Debra Parker's Blog
Getting into physical shape takes effort and consistency. You will need to outline the steps it will take to get to your goals. A healthier financial life takes the same thing. When it is your goal to take steps towards having a healthier relationship with your money, it is good to get something written down. If you do not know where to start, do not worry. Start by considering what you would like to achieve in the next 90 days. This time-frame will give you enough time to take a few small steps toward progress and then evaluate what to continue to work on and what to adjust.
Personal finance experts recommend tracking your spending for 30 days so you can see where your money is going. If you have one income source and one bank account that all your expenses go through, go back through the last couple of months and use that information to track your spending. You may not completely realize how frequently you are spending money on convenience items or extra trips to the grocery store just for one item but coming home with ten. Maybe you have subscriptions or memberships you are no longer using. When you track all the places your money goes over a period, you can then decide where adjustments will help you achieve your goals. In today's world of online transactions, it is easy to spend money with little thought or intention. You may have almost all your bills on auto pay or your bank’s bill pay option making that part of your financial life easier to manage. You may also be unaware of where you could save money because so many bills are on automatic.
Take the time to outline a few goals. An emergency fund is a good idea. Most of the population is only one to two pay cycles away from disaster. Having even a small amount in savings can help you keep your financial life predictable. Life will throw you curve balls and when you can meet those without throwing your goals off track, you will feel empowered and encouraged. Do not let that thought overwhelm so it keeps you from starting where you are with what you have. The realization is that you are ensuring that you will end up with financial health down the road.
Write what you think your monthly total expenses are and then go total up the last 30 days of spending. Were you close?
Myths are lies that are perceived to be true. Like every other industry in the world that has myths surrounding them, the real estate industry has its tales. People have ideas in their head about the mortgage industry that are not true. If you are buying a house and all you feel is happiness, then you might be working with a myth you heard and perceive as being real; same also applies if you are buying a home and all you feel is dread.
Below are few mortgage misconceptions that many buyers and sellers mistake for truth:
You Need A Near-Perfect Credit Score
It's essential to have a high credit score, but lack of it doesn't mean you are out of the game. Even if you have some credit blemishes but always ensured you paid bills, you probably won't have a lot to worry. If you are bothered about your credit score, other factors could offset adverse credit. Depending on your loan type, each situation is analyzed differently.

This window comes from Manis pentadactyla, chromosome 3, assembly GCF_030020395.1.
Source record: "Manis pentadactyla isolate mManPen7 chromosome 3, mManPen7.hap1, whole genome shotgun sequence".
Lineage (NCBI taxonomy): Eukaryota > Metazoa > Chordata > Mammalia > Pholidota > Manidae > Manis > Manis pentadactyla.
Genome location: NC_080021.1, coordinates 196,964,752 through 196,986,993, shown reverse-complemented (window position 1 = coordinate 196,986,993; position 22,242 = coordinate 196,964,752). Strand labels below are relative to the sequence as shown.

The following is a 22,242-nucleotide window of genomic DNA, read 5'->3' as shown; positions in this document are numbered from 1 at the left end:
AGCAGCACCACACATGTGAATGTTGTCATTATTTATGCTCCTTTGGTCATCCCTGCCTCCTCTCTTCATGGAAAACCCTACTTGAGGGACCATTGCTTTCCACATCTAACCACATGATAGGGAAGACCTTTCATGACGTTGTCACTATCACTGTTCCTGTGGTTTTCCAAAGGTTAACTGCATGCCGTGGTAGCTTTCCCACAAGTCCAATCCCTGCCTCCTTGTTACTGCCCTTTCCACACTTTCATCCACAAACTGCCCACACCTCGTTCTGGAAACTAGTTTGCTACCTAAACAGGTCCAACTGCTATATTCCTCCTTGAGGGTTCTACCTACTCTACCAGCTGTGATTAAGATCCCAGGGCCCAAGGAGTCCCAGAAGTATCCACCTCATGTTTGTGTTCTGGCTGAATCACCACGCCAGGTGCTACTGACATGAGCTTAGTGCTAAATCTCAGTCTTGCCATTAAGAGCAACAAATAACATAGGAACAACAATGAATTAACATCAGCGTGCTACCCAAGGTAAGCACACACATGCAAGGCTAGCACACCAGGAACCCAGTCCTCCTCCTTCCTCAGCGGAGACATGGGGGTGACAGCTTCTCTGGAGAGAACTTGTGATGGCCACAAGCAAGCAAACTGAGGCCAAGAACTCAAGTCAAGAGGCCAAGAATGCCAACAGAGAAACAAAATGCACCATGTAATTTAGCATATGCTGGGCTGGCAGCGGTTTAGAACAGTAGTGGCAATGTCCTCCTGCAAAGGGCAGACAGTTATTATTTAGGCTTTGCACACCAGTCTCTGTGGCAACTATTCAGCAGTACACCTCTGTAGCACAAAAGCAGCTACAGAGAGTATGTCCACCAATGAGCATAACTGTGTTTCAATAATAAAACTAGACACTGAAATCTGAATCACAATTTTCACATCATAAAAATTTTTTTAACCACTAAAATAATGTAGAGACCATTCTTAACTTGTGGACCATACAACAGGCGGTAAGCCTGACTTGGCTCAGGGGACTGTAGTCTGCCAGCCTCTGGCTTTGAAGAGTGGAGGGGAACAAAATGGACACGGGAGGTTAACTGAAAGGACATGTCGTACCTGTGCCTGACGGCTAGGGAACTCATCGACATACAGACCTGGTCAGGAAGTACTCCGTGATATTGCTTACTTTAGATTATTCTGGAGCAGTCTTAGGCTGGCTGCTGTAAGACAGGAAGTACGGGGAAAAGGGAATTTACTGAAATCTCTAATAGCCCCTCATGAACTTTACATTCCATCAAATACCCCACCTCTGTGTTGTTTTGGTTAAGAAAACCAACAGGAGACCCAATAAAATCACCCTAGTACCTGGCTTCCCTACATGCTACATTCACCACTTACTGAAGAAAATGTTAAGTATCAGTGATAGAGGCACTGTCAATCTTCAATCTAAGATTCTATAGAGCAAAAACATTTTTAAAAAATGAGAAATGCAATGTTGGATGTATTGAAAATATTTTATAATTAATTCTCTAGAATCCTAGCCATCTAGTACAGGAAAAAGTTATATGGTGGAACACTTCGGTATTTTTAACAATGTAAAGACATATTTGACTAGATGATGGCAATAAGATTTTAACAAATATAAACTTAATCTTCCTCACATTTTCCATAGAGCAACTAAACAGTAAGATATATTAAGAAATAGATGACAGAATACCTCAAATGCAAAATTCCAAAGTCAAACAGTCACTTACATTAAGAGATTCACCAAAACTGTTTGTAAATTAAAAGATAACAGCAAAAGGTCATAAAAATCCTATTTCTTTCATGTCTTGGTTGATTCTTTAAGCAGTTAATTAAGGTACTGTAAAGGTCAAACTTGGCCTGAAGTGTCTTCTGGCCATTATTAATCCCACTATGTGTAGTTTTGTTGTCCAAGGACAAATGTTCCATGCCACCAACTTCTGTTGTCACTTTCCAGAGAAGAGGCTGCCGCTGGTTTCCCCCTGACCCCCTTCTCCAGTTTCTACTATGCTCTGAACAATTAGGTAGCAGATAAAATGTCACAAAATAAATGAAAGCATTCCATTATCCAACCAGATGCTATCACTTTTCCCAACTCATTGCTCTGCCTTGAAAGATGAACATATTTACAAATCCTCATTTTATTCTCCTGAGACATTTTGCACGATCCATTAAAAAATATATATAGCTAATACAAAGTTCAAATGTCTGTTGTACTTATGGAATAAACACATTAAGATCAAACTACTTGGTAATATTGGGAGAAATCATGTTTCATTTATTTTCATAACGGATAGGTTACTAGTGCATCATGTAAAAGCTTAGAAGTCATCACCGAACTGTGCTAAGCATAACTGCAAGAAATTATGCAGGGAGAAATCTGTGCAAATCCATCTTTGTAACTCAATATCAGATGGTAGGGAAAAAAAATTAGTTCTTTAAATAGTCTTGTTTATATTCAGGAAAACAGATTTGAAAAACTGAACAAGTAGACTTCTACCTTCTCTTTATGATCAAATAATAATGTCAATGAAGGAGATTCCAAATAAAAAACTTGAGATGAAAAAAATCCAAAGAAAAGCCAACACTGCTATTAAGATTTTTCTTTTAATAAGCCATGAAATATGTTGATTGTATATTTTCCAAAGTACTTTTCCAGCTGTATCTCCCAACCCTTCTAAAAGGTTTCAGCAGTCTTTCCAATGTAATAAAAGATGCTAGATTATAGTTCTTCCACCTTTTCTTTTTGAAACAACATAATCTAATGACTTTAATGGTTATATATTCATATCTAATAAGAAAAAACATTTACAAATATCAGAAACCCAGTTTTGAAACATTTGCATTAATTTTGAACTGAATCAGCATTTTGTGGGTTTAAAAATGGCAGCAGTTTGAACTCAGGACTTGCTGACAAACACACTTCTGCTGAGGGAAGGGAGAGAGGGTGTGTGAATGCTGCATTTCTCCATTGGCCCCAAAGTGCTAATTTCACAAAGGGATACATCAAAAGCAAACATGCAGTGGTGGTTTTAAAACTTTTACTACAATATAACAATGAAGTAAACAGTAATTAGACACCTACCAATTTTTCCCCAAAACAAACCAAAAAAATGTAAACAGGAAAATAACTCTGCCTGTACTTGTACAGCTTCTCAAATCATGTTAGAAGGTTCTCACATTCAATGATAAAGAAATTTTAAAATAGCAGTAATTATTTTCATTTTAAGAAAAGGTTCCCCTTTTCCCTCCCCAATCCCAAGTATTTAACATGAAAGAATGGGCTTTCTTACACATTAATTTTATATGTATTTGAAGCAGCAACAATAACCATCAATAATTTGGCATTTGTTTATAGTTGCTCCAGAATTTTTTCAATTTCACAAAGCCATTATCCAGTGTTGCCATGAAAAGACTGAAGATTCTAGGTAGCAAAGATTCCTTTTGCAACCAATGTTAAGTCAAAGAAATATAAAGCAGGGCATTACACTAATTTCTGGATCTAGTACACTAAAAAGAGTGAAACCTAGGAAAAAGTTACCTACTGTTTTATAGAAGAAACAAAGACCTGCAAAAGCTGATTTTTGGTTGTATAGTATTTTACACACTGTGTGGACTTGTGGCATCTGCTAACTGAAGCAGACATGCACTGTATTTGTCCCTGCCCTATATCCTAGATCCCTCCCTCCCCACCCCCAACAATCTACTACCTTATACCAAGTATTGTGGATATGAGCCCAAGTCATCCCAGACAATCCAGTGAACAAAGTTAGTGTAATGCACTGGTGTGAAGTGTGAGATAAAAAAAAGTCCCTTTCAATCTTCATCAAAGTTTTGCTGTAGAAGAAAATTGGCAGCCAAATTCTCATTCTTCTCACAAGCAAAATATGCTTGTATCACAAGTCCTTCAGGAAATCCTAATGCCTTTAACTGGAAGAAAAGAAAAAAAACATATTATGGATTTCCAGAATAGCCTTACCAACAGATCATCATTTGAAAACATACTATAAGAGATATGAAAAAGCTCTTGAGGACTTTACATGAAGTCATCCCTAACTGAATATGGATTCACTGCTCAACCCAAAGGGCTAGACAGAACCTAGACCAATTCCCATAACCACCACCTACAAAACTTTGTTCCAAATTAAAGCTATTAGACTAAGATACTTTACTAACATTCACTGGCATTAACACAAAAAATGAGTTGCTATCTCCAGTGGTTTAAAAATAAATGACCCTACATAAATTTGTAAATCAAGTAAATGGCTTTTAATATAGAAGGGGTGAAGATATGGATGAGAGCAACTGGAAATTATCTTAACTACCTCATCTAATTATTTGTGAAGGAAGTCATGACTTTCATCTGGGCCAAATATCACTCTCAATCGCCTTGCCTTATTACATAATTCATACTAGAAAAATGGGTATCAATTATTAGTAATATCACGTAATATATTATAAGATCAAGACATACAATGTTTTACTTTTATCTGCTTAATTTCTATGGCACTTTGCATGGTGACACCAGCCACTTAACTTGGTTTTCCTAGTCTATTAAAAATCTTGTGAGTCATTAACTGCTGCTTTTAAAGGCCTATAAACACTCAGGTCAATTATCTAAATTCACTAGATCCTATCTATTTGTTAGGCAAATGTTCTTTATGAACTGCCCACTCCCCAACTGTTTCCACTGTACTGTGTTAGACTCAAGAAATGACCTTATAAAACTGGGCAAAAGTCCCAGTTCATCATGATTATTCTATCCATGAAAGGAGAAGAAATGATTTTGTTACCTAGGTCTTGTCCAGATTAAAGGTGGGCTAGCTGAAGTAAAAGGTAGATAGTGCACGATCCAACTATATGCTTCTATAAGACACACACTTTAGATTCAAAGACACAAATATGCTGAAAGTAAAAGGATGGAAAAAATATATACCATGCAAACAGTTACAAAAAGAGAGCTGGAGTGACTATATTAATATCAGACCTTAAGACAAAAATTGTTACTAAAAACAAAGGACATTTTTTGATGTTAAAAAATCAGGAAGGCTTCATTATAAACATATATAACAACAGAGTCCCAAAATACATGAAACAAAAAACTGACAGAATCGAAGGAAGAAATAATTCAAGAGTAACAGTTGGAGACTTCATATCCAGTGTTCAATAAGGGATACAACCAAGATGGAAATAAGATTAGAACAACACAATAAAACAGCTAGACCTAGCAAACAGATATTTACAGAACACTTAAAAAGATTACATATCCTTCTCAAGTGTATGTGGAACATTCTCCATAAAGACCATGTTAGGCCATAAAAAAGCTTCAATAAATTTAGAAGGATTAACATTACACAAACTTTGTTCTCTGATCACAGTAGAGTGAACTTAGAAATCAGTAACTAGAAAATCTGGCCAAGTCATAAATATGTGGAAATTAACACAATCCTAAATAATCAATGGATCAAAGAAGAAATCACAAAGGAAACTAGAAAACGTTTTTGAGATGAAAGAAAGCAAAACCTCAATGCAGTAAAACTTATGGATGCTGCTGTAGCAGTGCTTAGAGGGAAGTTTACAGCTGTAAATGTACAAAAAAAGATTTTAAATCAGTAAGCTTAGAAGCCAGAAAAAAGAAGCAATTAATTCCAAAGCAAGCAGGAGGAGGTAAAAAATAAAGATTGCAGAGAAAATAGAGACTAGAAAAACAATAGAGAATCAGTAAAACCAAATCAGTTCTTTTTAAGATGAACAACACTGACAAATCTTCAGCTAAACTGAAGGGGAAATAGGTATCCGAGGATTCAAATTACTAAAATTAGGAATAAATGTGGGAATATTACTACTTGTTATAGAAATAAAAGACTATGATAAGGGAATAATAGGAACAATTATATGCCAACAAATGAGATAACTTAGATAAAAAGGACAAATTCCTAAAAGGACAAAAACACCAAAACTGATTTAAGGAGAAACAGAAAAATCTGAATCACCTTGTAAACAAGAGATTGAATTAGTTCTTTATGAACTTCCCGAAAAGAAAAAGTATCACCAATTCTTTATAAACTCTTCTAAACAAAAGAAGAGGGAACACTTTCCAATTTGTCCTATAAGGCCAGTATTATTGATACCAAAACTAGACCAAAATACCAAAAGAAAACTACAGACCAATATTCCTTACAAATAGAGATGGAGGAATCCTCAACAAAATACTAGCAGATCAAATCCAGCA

A Down Payment of Twenty Percent Is Needed
Compulsorily providing 20% of the purchase value of the home as a down payment is also a myth. Making a down payment of 20% is helpful in the long run, especially to avoid paying monthly insurance to a private mortgage. Presently, mortgage companies and banks provide loans to individuals without requesting for a down payment close to 20%. It all depends on your financial situation.
A House Is an Excellent Investment
A home could be considered as a long-term investment if you do not intend living in it – but then, nothing in the real estate business is guaranteed. If you purchase a house to live in for several years, it's better you don't think about it as a financial tool for padding your investment or retirement plan. Buying a house is part of your net worth, but you shouldn't count on getting a return after investing much money into the home. Something most home buyers fail to understand is that the value of houses appreciates at a shallow rate and can have negative growth for long periods.
The House Belongs to You After You Get the Keys
It's one of the myths that homebuyers assume is true. When you purchase a house via mortgage; if you do not have equity or a significant amount as down payment, your bank owns your home. For as long as it's required to finalize payment for your home - including interest, the house doesn't belong to you.
The American Dream
In as much as owning a home is supposed to be the American dream; it can also be the American nightmare. Acquiring a home via a mortgage and not being able to meet up with payment can turn out to be your worst nightmare. Owning a home is a decision that requires thorough thinking without jumping into any decision
Buy a house if you can afford it but be sure you have your facts right.
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487 Washington St, Easton, MA 02375